The provinces of British Columbia, Alberta, Manitoba, Ontario and Quebec have had more than one LGBT member, and all have had both gay men and lesbian women serve in the legislatures. The other provinces and territories which have had out LGBT legislators have had only one each to date.
Ontario has also had four gay members of its provincial legislature — Ian Scott, Keith Norton, Phil Gillies and Dominic Agostino — who predated George Smitherman's election in 1999, but were not out to the general public during their time in politics.
- Provincial Premier
- Female: Kathleen Wynne (Ontario) – 2013 (First female premier of Ontario, first openly LGB premier in Canada)
- Male: Wade MacLauchlan (Prince Edward Island) - 2015
- One provincial premier, Richard Hatfield in New Brunswick, predated Wynne but was not out as gay during his political career, instead being outed only after his death.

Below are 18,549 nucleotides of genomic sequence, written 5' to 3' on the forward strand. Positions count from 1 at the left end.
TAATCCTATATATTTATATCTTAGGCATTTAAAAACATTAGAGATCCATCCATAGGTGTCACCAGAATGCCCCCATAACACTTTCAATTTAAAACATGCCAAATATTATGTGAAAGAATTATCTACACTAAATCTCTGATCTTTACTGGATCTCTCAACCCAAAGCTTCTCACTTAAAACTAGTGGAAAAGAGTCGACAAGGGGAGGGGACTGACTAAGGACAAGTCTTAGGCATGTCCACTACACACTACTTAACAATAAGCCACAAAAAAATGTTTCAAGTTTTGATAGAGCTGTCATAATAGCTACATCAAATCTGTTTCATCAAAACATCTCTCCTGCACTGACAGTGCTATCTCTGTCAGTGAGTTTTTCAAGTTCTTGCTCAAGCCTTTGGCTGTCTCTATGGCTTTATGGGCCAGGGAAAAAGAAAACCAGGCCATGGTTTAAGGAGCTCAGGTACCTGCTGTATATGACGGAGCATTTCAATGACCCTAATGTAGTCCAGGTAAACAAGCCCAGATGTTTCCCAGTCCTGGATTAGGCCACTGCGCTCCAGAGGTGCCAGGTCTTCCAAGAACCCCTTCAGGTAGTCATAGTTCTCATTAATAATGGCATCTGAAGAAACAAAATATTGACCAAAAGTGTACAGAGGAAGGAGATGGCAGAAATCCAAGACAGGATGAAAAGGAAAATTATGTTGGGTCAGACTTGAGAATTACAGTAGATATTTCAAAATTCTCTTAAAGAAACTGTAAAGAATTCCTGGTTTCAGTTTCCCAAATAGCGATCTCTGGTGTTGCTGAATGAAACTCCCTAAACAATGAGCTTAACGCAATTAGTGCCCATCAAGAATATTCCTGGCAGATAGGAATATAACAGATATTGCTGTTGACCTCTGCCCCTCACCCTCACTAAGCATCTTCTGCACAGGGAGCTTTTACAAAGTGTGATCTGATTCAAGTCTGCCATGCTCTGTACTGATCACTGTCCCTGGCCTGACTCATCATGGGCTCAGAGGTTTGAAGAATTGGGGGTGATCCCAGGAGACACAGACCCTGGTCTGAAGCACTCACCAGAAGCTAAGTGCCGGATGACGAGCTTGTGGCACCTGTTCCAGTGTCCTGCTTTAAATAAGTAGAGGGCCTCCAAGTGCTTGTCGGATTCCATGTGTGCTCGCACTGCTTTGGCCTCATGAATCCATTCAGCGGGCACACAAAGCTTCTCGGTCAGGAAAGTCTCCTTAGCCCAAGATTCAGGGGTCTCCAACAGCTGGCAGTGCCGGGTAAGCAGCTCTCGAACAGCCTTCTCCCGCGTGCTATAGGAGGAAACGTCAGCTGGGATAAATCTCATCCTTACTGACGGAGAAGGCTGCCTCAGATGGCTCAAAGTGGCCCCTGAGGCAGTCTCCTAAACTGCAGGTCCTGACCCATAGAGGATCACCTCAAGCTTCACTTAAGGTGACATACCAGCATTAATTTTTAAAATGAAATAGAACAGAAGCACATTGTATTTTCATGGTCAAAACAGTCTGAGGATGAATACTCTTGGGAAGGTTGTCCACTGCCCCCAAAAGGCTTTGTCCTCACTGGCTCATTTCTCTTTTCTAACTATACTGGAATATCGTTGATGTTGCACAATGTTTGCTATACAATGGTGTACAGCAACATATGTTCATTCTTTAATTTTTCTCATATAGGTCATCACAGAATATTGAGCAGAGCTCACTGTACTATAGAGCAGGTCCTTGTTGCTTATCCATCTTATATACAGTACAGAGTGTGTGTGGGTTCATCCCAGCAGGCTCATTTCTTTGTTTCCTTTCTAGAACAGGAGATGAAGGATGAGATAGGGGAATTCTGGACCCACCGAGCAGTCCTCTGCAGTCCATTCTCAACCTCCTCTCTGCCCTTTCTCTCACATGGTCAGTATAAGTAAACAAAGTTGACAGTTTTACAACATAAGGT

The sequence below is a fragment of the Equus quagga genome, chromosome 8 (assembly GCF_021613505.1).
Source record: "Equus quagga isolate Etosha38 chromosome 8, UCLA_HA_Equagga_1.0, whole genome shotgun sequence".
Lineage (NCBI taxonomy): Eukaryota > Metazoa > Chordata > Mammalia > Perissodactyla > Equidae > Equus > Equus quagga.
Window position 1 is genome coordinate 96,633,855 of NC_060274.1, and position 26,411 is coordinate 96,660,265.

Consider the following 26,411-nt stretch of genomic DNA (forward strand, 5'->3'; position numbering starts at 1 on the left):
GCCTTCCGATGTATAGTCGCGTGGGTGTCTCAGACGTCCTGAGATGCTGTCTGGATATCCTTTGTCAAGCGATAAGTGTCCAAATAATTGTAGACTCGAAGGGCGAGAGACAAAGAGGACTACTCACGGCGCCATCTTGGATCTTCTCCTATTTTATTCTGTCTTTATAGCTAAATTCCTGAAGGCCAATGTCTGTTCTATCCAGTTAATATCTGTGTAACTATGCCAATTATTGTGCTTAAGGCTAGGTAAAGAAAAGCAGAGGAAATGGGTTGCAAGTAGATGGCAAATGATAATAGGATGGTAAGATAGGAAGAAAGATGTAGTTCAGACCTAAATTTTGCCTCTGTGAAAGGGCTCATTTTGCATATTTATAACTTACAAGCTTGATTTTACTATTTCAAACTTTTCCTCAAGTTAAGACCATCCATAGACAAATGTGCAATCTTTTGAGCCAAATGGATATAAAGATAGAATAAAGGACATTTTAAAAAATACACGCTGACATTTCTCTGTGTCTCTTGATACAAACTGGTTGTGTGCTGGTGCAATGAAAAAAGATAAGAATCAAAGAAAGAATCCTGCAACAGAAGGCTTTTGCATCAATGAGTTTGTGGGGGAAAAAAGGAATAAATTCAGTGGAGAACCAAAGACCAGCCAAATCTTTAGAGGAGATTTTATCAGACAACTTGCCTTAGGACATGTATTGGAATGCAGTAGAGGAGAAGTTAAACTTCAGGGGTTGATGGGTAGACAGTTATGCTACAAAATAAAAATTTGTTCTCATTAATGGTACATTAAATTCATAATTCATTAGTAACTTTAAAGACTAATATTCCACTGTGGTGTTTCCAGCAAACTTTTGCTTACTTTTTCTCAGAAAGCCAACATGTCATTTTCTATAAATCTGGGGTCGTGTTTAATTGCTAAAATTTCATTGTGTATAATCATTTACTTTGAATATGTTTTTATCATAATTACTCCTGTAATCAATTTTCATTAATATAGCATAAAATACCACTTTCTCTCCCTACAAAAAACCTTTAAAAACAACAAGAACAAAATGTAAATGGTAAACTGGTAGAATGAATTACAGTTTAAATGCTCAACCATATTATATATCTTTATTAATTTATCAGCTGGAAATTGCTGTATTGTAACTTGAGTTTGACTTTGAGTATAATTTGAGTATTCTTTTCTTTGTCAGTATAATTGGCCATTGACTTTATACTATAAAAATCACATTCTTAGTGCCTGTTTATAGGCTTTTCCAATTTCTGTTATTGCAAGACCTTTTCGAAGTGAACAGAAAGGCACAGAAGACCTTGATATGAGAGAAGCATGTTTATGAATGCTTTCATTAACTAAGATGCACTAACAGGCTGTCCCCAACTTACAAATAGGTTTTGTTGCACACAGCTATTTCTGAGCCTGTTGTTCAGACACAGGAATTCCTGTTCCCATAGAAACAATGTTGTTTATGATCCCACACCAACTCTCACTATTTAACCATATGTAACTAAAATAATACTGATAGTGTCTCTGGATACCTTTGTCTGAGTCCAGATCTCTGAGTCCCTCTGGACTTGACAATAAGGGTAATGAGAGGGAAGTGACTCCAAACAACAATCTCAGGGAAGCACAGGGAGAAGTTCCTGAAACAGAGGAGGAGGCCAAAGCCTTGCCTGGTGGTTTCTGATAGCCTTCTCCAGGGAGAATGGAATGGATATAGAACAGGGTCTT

- Provincial Deputy Premier
- Provincial cabinet minister:
- Leader of a provincial party: Allison Brewer (New Brunswick New Democratic Party) – 2005
- Leader of a provincial party with seats in a legislature: André Boisclair (Parti Québécois) – 2005
- Provincial and territorial legislators:
- British Columbia
- Newfoundland and Labrador: Gerry Rogers, 2011
- Nova Scotia: Joanne Bernard, 2013
- Prince Edward Island: Wade MacLauchlan, 2015
- Yukon: Dale Eftoda, 2001
- Northwest Territories: Julie Green, 2015